The Given

By: Matthew Battles
January 11, 2013

What is data — or, as I should put it, what are they? Data, the collective noun, is a thing we have, a thing we produce, a thing we consume; irreducible, evidentiary, unimpeachable, swarming myrmidons in the empire of essence. It’s powerful stuff: we pay for it, travel for it, fight for it; men die every day for the lack of it. We want it free, we want it big, we want it open-source. It should be flat, and you can’t copyright it (unless you can). We have data plans, which in practice cover the exchange of certain kinds of electromagnetic signals (distinct from voice and text plans, which cover other kinds of signals)— the usage of which we meter, framing a space in which some comedy of freedom is acted out. Our best work is data driven, our doubts assuaged by appeals to data. Data is the Missouri of ontology, the cybernetic bottom line.

The semantics of this word data, in short, are anything but immediately clear. Its beginnings were humble enough, a nominative usage of the neuter past-participle of the Latin dare, to give. The given— that which is given being in the singular, datum, archaically, with data taking the plural. And its ascent through the modern era, into collectivity, programmability, algorithmic transmutability, was slow. Darwin uses “data” three times in On the Origin of Species— showing a marked preference for “evidence,” which he uses seventy-five times. Data get big with the 1880 US census, which took eight years to tabulate, spurring Herman Hollerith’s development of the punchcard tabulating system (Hollerith’s company became IBM). Even then the word was not in use as it is today; data took on its current colors in the context of the machines in the line of descent from Hollerith’s system.

Etymology is scant guide, of course; but the paths a word follows through time take it through thickets of norms and values, tacit assumptions and ideological fictions. The tribes who serially take up and use the tool of a word, tugging at its affordances, rekindling its fossil poetry, modulating its harmonics and timbres, until a new instrument is made of it. All of which is not to say that a word is some colorless alembic in which we distill our dreams and schemes.

A session at this year’s convention of the Modern Language Association devoted to “Data Management in the Humanities” brought the shifting semantics of data forcibly to mind. With the rise of the digital humanities, historians and literary scholars are getting comfortable with the idea of calling the stuff of their disciplines data. The shift is no mere flourish; it indexes changes in the way we think about the material we read, interpret, and confront aesthetically. Responding on Twitter, it made the media theorist Lev Manovich dispeptic. “‘Data’ is only what can be acted on by algorithms,” he tweeted. “Simply declaring that all academic notes etc is ‘data’ is useless.” Upon consideration, however, Manovich retreated a bit, collegially admitting that he was putting himself in an indefensible position tweeting about a conference he wasn’t attending. But his own formulation intrigued him, and in a subsequent tweet he framed it as a question: “yes, this maybe interesting media theory statement: algorithms create data. Will explore!”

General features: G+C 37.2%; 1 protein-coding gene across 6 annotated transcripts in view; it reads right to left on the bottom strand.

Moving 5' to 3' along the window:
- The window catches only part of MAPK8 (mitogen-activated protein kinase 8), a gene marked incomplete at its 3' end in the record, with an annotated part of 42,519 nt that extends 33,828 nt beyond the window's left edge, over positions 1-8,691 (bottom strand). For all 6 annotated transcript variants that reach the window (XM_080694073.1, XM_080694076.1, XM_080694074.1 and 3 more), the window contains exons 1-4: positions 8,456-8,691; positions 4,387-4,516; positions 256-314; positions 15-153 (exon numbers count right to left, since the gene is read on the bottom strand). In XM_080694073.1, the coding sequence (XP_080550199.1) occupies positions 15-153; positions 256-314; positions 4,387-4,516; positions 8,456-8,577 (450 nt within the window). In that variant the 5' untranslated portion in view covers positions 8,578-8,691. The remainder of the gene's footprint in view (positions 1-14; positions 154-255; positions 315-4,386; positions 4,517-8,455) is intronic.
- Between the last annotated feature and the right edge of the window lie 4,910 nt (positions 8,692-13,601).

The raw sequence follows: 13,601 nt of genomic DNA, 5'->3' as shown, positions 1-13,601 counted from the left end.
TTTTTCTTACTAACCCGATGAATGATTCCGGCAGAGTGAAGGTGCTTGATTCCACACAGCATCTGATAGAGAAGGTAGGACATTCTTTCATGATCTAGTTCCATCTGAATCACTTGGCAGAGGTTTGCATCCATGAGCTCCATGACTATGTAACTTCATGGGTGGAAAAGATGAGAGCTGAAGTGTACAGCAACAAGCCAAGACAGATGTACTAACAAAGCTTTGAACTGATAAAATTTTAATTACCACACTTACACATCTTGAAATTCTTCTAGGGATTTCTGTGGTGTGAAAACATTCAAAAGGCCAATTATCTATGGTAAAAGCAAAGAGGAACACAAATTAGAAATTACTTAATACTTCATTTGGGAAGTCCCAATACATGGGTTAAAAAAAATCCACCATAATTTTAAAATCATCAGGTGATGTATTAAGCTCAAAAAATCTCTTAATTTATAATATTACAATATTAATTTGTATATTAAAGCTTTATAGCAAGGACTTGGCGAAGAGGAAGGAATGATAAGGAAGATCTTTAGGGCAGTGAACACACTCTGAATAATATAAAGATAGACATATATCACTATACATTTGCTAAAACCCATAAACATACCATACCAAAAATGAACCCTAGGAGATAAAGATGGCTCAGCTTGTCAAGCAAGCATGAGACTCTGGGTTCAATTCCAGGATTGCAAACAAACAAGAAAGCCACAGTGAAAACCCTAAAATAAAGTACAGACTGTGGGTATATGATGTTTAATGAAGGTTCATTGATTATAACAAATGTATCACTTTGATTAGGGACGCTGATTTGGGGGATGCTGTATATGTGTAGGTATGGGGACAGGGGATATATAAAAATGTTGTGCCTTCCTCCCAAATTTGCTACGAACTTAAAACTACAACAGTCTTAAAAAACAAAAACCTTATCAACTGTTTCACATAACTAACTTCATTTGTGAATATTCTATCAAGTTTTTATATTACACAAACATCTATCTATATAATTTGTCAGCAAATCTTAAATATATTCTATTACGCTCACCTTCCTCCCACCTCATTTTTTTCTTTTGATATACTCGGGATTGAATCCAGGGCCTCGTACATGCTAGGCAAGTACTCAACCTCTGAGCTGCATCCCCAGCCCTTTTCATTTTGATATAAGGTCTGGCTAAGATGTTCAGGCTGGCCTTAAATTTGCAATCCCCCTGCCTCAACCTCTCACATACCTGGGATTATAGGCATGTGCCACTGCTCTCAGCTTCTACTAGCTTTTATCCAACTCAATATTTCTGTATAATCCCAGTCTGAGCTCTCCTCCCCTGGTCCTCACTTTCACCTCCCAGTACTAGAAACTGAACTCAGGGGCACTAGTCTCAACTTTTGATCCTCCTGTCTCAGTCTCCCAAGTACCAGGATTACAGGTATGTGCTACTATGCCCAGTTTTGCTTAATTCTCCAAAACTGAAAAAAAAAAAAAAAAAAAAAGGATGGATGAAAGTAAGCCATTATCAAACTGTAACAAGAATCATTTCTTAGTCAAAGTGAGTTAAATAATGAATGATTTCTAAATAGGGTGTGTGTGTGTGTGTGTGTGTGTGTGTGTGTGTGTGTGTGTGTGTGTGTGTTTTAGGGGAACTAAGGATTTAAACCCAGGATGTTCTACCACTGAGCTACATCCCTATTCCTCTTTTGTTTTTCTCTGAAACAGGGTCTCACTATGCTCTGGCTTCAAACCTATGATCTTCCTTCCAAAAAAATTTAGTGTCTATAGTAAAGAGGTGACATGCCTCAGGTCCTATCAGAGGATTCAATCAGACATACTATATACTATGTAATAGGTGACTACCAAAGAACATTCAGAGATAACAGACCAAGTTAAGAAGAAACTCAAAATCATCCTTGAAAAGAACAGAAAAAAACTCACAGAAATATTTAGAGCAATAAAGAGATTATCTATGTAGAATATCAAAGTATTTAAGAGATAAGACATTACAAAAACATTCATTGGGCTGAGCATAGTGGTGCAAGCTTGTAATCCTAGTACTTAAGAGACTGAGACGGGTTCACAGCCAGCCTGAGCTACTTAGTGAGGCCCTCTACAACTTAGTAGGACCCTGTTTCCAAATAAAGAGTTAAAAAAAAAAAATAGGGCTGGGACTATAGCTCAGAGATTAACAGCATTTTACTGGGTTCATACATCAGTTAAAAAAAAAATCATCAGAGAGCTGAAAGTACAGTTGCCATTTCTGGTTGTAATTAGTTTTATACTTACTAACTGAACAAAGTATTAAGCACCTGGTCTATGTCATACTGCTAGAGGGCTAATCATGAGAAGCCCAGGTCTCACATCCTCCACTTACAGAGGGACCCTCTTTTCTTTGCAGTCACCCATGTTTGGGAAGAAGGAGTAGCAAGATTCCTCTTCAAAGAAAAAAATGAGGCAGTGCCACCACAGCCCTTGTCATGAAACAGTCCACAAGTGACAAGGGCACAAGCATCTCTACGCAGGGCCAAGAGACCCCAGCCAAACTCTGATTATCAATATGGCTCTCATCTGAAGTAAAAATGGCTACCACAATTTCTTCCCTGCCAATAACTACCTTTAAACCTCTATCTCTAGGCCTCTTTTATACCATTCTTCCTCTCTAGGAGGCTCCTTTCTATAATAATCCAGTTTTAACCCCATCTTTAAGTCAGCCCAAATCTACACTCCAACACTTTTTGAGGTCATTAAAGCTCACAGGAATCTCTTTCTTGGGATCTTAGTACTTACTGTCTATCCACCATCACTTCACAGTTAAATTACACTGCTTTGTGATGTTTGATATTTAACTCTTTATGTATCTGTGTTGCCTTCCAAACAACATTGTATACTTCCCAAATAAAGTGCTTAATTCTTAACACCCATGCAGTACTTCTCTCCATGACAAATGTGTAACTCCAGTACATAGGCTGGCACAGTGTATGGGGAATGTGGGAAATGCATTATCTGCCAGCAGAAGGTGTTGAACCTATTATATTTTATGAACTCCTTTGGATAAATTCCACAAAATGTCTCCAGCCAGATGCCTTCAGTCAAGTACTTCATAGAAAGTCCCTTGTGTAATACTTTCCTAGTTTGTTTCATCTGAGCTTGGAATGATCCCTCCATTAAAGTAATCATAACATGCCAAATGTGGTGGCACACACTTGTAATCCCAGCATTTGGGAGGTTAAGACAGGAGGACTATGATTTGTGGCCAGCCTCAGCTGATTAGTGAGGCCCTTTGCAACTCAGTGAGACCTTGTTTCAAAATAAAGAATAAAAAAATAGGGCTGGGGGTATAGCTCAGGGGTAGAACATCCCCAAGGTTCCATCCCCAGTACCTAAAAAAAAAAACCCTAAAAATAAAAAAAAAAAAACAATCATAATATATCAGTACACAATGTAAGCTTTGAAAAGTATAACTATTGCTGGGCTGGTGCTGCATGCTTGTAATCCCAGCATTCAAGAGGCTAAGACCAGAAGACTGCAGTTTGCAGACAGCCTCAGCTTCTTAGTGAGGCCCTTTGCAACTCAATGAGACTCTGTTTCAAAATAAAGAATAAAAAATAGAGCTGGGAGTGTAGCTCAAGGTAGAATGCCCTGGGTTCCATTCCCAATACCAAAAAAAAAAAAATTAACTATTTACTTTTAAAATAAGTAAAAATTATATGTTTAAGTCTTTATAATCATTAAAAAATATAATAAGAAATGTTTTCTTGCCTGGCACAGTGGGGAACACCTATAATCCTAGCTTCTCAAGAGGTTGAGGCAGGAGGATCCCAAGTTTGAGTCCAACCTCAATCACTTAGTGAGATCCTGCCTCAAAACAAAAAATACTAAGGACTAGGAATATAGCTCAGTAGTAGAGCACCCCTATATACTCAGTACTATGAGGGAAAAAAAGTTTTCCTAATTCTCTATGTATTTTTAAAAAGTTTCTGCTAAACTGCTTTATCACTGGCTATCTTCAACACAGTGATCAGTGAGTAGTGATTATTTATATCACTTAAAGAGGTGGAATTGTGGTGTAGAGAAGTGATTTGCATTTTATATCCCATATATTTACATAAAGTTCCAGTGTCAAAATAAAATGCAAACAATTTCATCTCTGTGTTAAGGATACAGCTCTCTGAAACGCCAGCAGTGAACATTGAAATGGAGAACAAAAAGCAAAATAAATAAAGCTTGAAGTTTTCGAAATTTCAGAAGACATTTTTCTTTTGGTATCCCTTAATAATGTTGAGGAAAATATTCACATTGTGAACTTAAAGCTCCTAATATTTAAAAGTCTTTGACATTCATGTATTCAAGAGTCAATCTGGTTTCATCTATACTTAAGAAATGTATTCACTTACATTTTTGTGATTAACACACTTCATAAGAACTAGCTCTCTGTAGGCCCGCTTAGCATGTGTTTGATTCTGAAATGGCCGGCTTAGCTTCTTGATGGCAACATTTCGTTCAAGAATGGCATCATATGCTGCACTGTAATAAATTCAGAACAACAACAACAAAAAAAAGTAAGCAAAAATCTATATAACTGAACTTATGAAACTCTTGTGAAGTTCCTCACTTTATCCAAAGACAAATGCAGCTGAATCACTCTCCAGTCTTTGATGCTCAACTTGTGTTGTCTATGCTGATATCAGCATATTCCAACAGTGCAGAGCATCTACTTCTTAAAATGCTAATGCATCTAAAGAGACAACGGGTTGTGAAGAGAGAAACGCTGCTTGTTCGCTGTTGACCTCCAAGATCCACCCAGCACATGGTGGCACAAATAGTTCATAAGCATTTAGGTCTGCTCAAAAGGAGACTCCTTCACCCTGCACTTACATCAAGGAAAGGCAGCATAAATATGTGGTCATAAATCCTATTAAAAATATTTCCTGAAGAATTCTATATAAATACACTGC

Manovich has written with great sensitivity about the aesthetic peculiarities of databases in contrast to those of narrative, arguing that the former have expressed themselves in electric media since the early twentieth century, finding an especially congenial home in the digital computer. Thus, to Manovich, algorithmic accessibility means something with peculiar force and a special place in time. (In general terms, to be sure, nearly anything is organizable algrothmically, but clearly Manovich has the algorithms of computers in mind.) But I think data also carries modern values that emerged before the computer, in the context of the rise of science — and that when we call collections of novels or old-master paintings or ekphrastic women’s poetry by the term, we’re doing something more than evoking the rhetoric of regnant science.

It’s through data that science provokes nature to speak. Our application of the term to culture may admit that some of the dynamic processes that provoke our wonder in the physical realms — pattern and variation, self-organization, the agencies of the sublime — hold sway in culture as well. This is anathema to a prior generation of humanists, for whom nature’s values are precisely those to hold separate from the realm of the imaginal. But we may also begin to break down the barriers modernity imposed between nature and culture — barriers which both reduced the humanities and gave license to treat harshly the mere matter of the natural realm. But if culture is nature, perhaps nature begins to find a voice in human affairs. Even in the imagined, the sung, and the wrought, there is much that escapes our control; we have always known this. Indeed, there is grandeur in this view of culture.